Fair Share And Right To Work Explained
Federal law prohibits employers from forcing workers to join unions in order to get jobs.
But in New Mexico, unions can negotiate a fair share agreement. Workers who benefit from what a union has done–negotiated for better wages, for example–can then be required to pay some fees to the union, even if they aren’t dues-paying members.
That’s what would change under so-called right-to-work legislation making it’s way through the legislature this session.
Six percent of the state’s workers are union members and KUNM’s Elaine Baumgartel got some more details from Dennis Domrzalski. He’s the Associate Editor of ABQFreePress, a bi-weekly independent newspaper in Albuquerque.
Domrzalski: In many ways in New Mexico we already have right to work. And that is because any government entity, any company does not have to have a fair share agreement. Albuquerque Public Schools does not have a fair share agreement. The board has consistently said, ‘we don’t want that.’ So, teachers, about 7000 teachers in APS, about half of them, 49 percent are unionized. The rest of them are not part of the union and they do not have to pay fair share.
KUNM: So legislation that has been proposed would prohibit a fair share contract section?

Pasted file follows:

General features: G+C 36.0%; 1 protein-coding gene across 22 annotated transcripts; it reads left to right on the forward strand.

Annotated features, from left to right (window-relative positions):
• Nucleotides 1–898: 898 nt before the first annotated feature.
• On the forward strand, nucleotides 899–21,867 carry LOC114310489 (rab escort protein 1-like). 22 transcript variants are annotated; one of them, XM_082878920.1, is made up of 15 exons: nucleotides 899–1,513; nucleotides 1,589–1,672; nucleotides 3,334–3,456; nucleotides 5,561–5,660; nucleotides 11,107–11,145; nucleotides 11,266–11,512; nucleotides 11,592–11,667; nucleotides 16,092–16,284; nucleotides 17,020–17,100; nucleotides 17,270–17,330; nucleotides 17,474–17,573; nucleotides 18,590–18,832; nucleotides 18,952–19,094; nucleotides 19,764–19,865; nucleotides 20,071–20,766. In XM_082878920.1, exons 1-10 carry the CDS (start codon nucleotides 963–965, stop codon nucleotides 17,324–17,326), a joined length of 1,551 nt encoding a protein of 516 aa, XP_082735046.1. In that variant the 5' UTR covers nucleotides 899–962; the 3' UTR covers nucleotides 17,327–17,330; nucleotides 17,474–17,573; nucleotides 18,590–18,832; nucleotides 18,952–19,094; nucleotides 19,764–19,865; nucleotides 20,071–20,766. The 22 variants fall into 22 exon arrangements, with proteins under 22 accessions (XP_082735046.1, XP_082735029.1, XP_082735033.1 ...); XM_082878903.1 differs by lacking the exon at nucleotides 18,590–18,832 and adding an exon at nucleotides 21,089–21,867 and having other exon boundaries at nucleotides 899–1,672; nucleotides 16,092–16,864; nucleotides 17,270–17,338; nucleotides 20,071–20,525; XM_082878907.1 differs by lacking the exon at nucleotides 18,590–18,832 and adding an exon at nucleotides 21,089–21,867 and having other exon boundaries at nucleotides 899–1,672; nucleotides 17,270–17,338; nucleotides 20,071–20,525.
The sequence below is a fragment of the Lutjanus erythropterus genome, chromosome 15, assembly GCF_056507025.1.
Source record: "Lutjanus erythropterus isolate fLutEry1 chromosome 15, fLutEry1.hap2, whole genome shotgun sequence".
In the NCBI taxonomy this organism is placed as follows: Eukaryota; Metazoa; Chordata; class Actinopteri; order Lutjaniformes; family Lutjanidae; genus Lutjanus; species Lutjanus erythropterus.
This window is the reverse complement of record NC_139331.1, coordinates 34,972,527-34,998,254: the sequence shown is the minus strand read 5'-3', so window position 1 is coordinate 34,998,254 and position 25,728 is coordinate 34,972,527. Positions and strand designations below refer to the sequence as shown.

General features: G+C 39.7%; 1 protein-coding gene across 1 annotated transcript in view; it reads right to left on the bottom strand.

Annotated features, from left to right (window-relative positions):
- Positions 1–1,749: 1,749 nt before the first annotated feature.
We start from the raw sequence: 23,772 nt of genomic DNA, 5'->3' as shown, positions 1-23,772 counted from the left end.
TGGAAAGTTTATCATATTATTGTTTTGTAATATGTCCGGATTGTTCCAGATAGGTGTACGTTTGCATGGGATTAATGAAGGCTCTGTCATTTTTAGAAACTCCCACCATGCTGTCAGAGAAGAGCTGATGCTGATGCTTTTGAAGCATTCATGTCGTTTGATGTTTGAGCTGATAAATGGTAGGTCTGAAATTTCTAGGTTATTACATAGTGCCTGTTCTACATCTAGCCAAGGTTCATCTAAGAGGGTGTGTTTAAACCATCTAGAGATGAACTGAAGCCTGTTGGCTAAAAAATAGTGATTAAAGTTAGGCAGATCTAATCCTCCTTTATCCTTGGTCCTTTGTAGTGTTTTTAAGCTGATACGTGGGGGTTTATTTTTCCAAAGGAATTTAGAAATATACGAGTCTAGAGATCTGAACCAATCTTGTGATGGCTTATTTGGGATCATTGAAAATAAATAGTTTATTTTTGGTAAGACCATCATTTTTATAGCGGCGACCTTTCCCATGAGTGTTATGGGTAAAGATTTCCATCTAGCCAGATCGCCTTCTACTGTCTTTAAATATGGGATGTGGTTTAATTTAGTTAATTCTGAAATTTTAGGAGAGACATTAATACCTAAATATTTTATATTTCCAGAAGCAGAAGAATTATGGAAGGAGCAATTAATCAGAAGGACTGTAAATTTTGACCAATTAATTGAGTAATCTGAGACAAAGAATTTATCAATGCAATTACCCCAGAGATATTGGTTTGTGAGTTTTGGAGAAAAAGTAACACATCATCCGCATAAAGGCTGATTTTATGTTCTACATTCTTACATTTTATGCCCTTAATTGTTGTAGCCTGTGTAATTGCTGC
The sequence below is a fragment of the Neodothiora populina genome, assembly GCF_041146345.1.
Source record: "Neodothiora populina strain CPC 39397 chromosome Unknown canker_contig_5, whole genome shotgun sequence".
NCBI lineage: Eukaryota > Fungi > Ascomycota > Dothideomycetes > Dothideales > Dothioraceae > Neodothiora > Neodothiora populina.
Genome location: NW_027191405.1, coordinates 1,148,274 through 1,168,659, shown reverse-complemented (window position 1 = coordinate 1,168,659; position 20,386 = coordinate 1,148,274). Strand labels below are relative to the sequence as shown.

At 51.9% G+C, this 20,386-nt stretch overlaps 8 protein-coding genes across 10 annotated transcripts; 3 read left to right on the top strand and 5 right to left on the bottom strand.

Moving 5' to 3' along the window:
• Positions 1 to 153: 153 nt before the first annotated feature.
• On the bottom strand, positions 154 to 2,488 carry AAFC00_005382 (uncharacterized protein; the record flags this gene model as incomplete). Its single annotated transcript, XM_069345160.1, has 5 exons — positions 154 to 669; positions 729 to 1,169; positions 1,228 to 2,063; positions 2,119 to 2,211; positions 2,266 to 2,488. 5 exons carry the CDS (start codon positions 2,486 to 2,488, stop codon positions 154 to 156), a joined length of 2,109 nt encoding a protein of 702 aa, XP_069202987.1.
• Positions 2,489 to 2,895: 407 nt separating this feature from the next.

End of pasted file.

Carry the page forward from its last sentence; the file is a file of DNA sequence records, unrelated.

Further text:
KUNM: Some of the arguments for right-to-work legislation are that we need the jobs, the state needs the jobs. What did you find when you reached out to some of the consultants who work with the businesses who are looking for a place to set up shop? How important is a state’s right-to-work status in that decision-making process?
Domrzalski: It is important, mostly in the manufacturing sector. I chatted with 4 or 5 site selection consultants. All of them said that their manufacturing clients, that it is a big deal for perhaps 25 to 30 percent of the cases. Every one of them also told me that they advise their clients to not make that a pass fail criteria.
KUNM: Why not?
Domrzalski: Because generally what companies are looking for is the actual labor/management relations in a particular area and in a particular state. So, that may mean that even though a state might be heavily unionized that labor relations are good—you’re not having constant strikes, things like that. That’s the most important thing. So they urge them to consider it on a case-by-case basis.
KUNM: Union leaders in New Mexico have come out adamantly opposed to any kind of right-to-work legislation.
Domrzalski: They claim that by their presence they provide a floor, or they support the floor, of wages and benefits.
KUNM: Meaning what exactly?
Domrzalski: Meaning that if they weren’t there, we’d be crashing to the bottom faster than we already have. They’re there to say, ‘look, you have to pay us a decent wage and as a result of you paying us a decent wage, those in the private sector, for fear of losing their employees, will pay their employees more as well.’
Union membership in the United States has falled dramatically since the 1950s and 1960s when it was near 30 percent. Right now it’s 11.1 percent of all workers. And if you look at wages in the United States, particularly with de-industrialization, they have really plunged. So there is an argument that unions truly protect workers and help them out.